“To where?” She asks.

“California,” I answer.

“You hated L.A.”

“San Francisco, then.”

“Too cold and foggy.”

“Palo Alto?”


She speaks without lifting her eyes. I hate when she does that. It’s a teacher thing.

You can tell that we’re talking about moving again.

It always comes down to this Titanic of a house we’ve lived in for 38 years.

Titanic is the closest analogy for this old house, where winter is the iceberg, and there’s no way to steer around it.

Trouble is we never sink; we take the hit and keep rowing.

She, who is the bookkeeper for this ship, figures it out every year at tax time, and she always comes up with the same dialogue.


“We can’t jump into a lifeboat, because we’ve got too much STUFF!”

Now we’re getting to my point. We’re tethered to STUFF! Most of it is hers. I have a laptop and 12 hoodies.

Her strongest card in our game is that she’s great with numbers.

Some guys marry for money, others for love.

I married her for her smarts. I even dated for smarts. That’s how I got through school. Thank you, Rosemary, for the calculus thing.

I’m not good at numbers. Verbs, nouns, sentences and great endings, yes, but not numbers — you hear what I’m telling you?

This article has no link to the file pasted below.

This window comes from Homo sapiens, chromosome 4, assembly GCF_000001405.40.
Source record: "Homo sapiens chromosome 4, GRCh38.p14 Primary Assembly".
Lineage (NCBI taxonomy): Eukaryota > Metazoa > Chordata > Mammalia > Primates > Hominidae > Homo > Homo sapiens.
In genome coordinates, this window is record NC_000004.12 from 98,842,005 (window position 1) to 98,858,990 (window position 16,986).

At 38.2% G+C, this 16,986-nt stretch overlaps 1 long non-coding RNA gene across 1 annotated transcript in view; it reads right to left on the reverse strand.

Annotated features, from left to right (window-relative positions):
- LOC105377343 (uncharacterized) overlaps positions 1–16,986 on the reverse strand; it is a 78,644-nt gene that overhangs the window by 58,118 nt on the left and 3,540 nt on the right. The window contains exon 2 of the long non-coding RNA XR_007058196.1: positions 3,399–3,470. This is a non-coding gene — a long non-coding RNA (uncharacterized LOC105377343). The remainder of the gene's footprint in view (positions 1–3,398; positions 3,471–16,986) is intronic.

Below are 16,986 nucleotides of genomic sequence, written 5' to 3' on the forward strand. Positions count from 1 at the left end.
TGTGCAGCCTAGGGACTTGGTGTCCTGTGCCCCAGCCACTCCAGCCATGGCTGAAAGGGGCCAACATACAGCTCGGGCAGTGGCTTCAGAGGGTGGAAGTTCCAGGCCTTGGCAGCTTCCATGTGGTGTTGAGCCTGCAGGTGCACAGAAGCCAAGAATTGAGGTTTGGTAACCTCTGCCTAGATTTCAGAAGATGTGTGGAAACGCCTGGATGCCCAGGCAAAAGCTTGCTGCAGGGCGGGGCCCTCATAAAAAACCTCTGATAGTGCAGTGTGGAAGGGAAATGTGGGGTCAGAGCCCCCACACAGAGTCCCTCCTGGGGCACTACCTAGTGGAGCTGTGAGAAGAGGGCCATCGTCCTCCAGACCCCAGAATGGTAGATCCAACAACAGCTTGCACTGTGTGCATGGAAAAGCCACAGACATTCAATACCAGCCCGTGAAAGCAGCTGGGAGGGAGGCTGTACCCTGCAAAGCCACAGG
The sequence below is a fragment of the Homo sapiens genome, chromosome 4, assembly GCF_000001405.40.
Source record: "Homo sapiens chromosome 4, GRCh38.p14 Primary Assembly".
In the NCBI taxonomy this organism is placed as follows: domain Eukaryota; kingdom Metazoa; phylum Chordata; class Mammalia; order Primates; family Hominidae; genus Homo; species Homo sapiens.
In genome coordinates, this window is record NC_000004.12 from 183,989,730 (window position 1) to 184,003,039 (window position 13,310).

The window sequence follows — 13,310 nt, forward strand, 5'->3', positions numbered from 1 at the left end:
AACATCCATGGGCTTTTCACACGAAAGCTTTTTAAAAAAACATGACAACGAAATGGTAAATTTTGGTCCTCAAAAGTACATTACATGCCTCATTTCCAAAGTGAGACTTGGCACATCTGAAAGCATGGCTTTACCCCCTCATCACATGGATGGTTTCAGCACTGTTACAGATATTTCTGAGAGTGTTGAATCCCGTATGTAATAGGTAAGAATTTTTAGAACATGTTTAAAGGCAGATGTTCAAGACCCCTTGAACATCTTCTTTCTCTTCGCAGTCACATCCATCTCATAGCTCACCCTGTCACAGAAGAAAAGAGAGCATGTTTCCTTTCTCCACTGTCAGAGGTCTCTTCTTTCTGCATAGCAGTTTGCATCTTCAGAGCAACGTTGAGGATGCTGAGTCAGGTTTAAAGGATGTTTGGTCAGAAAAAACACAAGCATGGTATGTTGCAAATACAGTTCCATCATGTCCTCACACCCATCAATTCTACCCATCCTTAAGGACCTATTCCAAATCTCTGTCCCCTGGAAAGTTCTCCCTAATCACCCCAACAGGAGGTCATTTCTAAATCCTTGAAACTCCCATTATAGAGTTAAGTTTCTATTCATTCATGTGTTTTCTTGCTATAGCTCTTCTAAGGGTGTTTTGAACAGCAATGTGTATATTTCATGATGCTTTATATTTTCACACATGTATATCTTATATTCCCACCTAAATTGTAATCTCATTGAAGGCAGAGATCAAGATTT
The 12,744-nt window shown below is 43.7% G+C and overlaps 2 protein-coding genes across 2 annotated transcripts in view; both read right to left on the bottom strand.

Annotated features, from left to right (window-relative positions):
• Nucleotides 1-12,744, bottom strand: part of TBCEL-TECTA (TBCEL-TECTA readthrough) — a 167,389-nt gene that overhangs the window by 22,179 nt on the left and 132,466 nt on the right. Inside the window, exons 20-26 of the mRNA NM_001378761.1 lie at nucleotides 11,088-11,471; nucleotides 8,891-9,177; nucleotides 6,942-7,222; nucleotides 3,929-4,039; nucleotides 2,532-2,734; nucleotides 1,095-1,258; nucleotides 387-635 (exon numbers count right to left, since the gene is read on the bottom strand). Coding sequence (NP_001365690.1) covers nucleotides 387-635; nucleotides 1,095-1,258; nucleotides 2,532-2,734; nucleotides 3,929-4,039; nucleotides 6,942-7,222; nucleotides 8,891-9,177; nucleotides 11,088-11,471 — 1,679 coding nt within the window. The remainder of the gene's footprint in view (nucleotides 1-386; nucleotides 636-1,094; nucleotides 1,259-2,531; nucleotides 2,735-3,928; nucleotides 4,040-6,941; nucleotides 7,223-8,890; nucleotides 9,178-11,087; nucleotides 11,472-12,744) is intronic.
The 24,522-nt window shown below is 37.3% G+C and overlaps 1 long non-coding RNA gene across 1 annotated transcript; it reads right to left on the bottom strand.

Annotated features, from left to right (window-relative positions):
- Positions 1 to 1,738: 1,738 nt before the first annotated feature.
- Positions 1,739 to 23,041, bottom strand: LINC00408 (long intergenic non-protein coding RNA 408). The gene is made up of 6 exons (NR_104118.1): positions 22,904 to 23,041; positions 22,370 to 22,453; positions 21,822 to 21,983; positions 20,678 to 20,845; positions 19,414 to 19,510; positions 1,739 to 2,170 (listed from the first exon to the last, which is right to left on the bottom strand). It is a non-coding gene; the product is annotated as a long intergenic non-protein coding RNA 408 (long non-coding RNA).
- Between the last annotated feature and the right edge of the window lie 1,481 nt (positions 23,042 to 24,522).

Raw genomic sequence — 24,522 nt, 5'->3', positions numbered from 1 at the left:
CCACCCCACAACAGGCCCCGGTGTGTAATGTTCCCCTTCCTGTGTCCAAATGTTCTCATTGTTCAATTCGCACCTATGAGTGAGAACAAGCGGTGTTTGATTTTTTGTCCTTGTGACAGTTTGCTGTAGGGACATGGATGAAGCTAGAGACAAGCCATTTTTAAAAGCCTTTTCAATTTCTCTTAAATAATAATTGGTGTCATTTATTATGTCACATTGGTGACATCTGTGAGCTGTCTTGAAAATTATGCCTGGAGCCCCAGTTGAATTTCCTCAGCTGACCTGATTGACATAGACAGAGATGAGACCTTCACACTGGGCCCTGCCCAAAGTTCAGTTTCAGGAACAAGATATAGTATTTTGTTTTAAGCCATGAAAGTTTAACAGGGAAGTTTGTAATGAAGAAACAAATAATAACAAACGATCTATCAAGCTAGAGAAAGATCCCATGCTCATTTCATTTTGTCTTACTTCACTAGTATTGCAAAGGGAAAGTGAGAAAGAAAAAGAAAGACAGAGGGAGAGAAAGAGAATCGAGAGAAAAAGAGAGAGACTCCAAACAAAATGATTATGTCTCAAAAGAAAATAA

Each year after doing the numbers, she says the same thing.

The Devines’ dining room breakfront holds the Joly family heirloom dishes that have been handed down since they fled Canada when the Fenian raids ended in 1871. Photo by J.P. Devine

“Well, we can’t afford to stay here, and we can’t afford to move.”

She’s right. We’re the prisoners of Zenda Rangeway, because we have to deal with STUFF!

See the attached picture? That’s only the dining room breakfront that holds the Joly family heirloom dishes that have been handled down since they fled Canada when the Fenian raids ended in 1871. Don’t get her started on that.

She’s descended from people with names like Achille Joly and Telespore La Pointe. You don’t mess with immigrants with names like those.

Stuff. Everything in there is fragile and gold-rimmed, or appears to be gold-rimmed. It gets dusted every 10 years. And there’s more, furniture and photo albums, 16 of them. I don’t even know who those people are.


She has wooden boxes of costume jewelry she’s collected since she was in college. I can’t even find my wedding ring and St. Christopher medal.

Here is the real point of this column. It’s a story older than anything in the Bible, where Eve wanted to leave that apple to her boys, and you know how that ended.

Your kids don’t want your stuff. You know what I’m saying here? If it’s not software, isn’t on TikTok and Facebook and updated every week, they don’t want it.

I don’t care if you have Betsy Ross’s original flag bedspread. They don’t want it.

Dinnerware? My daughters live in Los Angeles, earthquake and Stage 5 fire country. Their grandmothers’ stuff wouldn’t make it through a 7-point shake, and those happen every day when a truck rolls by. End of story.

I try one more. “How about Ireland?”

“One Irishman is enough for this lifetime.”

The thanks I get.

J.P. Devine is a Waterville writer. 

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